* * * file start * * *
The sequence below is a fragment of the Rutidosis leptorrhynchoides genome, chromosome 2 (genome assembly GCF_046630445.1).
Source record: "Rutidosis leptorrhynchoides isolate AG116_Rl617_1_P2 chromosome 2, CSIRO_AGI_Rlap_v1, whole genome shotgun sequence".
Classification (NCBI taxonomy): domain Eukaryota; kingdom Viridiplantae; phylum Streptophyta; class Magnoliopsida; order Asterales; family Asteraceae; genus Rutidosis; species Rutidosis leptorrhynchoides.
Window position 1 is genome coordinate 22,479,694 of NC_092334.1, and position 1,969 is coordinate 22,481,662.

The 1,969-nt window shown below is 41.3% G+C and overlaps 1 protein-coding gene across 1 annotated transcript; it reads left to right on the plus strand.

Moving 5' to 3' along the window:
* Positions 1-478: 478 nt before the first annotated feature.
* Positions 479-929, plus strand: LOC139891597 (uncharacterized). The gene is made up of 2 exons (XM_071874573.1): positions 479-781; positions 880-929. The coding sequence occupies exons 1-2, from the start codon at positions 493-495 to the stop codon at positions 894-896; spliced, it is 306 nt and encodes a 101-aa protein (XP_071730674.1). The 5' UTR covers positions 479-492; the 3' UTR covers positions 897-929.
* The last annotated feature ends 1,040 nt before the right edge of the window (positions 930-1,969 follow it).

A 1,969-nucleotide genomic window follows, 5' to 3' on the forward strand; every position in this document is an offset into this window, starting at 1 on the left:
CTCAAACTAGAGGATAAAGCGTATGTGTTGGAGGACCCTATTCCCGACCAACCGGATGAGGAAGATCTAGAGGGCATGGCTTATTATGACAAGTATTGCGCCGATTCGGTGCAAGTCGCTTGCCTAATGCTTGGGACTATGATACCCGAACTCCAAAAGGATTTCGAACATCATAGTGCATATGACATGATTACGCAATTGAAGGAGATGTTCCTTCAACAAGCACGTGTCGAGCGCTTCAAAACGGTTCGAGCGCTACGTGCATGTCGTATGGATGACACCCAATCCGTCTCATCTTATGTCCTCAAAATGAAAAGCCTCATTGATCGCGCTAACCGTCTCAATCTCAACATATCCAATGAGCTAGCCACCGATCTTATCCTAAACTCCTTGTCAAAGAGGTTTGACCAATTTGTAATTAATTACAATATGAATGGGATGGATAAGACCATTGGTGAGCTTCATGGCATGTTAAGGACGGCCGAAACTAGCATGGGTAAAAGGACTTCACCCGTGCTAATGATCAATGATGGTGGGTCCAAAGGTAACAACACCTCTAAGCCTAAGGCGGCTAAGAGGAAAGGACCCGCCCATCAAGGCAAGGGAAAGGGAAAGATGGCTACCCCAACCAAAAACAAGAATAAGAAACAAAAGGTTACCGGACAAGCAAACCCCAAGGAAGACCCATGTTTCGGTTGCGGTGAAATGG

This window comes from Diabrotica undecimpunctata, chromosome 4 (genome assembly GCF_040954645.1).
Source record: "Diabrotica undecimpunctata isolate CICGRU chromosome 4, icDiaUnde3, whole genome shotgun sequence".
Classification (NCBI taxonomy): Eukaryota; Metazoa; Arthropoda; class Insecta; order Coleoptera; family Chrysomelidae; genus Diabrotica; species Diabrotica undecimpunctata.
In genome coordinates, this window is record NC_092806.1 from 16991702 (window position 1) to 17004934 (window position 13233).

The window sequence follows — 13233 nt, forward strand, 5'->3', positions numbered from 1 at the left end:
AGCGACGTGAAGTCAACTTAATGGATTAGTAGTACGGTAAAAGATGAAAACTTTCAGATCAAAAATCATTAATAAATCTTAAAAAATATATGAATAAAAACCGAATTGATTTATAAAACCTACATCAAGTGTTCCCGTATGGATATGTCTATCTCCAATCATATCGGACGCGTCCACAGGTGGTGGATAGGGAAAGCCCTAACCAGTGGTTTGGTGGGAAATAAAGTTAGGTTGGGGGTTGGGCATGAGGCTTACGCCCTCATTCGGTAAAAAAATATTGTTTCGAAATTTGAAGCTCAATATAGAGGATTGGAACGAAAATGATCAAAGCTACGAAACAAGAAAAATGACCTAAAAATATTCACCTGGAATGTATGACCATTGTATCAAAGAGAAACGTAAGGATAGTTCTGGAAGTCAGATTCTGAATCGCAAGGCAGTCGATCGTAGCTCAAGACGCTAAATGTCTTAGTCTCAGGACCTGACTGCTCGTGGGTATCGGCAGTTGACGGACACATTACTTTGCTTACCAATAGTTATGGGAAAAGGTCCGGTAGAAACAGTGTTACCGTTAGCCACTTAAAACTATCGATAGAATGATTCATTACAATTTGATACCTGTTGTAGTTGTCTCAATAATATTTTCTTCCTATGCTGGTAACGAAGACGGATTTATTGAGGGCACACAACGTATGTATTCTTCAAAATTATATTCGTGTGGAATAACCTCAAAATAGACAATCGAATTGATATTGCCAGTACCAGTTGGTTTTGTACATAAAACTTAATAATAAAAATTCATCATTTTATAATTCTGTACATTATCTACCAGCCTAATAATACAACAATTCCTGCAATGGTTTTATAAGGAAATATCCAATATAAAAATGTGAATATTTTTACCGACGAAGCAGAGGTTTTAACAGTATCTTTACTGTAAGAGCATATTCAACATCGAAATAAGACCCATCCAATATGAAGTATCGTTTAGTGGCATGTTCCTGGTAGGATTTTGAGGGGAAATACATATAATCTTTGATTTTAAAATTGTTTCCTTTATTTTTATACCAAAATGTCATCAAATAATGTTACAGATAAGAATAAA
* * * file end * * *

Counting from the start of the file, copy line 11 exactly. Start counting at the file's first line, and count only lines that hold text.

CTCAAACTAGAGGATAAAGCGTATGTGTTGGAGGACCCTATTCCCGACCAACCGGATGAGGAAGATCTAGAGGGCATGGCTTATTATGACAAGTATTGCGCCGATTCGGTGCAAGTCGCTTGCCTAATGCTTGGGACTATGATACCCGAACTCCAAAAGGATTTCGAACATCATAGTGCATATGACATGATTACGCAATTGAAGGAGATGTTCCTTCAACAAGCACGTGTCGAGCGCTTCAAAACGGTTCGAGCGCTACGTGCATGTCGTATGGATGACACCCAATCCGTCTCATCTTATGTCCTCAAAATGAAAAGCCTCATTGATCGCGCTAACCGTCTCAATCTCAACATATCCAATGAGCTAGCCACCGATCTTATCCTAAACTCCTTGTCAAAGAGGTTTGACCAATTTGTAATTAATTACAATATGAATGGGATGGATAAGACCATTGGTGAGCTTCATGGCATGTTAAGGACGGCCGAAACTAGCATGGGTAAAAGGACTTCACCCGTGCTAATGATCAATGATGGTGGGTCCAAAGGTAACAACACCTCTAAGCCTAAGGCGGCTAAGAGGAAAGGACCCGCCCATCAAGGCAAGGGAAAGGGAAAGATGGCTACCCCAACCAAAAACAAGAATAAGAAACAAAAGGTTACCGGACAAGCAAACCCCAAGGAAGACCCATGTTTCGGTTGCGGTGAAATGG